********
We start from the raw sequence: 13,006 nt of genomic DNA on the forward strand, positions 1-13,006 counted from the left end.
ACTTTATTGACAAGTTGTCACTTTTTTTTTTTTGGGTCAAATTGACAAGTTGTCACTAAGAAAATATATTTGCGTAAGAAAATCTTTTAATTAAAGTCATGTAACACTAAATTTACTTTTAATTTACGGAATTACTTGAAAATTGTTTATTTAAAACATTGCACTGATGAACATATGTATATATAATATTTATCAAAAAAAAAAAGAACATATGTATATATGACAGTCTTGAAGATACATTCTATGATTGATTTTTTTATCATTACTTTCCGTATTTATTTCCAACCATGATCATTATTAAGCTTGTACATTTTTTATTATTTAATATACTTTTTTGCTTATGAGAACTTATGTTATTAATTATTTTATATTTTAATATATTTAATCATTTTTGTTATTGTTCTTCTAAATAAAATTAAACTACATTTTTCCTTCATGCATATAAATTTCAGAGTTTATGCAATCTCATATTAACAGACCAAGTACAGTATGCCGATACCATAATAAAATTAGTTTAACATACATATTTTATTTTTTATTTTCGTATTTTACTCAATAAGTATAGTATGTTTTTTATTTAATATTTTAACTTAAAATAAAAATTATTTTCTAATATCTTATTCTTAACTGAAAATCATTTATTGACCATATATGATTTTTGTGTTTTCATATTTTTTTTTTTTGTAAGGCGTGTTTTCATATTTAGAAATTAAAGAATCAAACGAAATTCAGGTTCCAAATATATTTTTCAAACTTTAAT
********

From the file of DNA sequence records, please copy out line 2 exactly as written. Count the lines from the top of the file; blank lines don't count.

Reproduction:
ACTTTATTGACAAGTTGTCACTTTTTTTTTTTTGGGTCAAATTGACAAGTTGTCACTAAGAAAATATATTTGCGTAAGAAAATCTTTTAATTAAAGTCATGTAACACTAAATTTACTTTTAATTTACGGAATTACTTGAAAATTGTTTATTTAAAACATTGCACTGATGAACATATGTATATATAATATTTATCAAAAAAAAAAAGAACATATGTATATATGACAGTCTTGAAGATACATTCTATGATTGATTTTTTTATCATTACTTTCCGTATTTATTTCCAACCATGATCATTATTAAGCTTGTACATTTTTTATTATTTAATATACTTTTTTGCTTATGAGAACTTATGTTATTAATTATTTTATATTTTAATATATTTAATCATTTTTGTTATTGTTCTTCTAAATAAAATTAAACTACATTTTTCCTTCATGCATATAAATTTCAGAGTTTATGCAATCTCATATTAACAGACCAAGTACAGTATGCCGATACCATAATAAAATTAGTTTAACATACATATTTTATTTTTTATTTTCGTATTTTACTCAATAAGTATAGTATGTTTTTTATTTAATATTTTAACTTAAAATAAAAATTATTTTCTAATATCTTATTCTTAACTGAAAATCATTTATTGACCATATATGATTTTTGTGTTTTCATATTTTTTTTTTTTGTAAGGCGTGTTTTCATATTTAGAAATTAAAGAATCAAACGAAATTCAGGTTCCAAATATATTTTTCAAACTTTAAT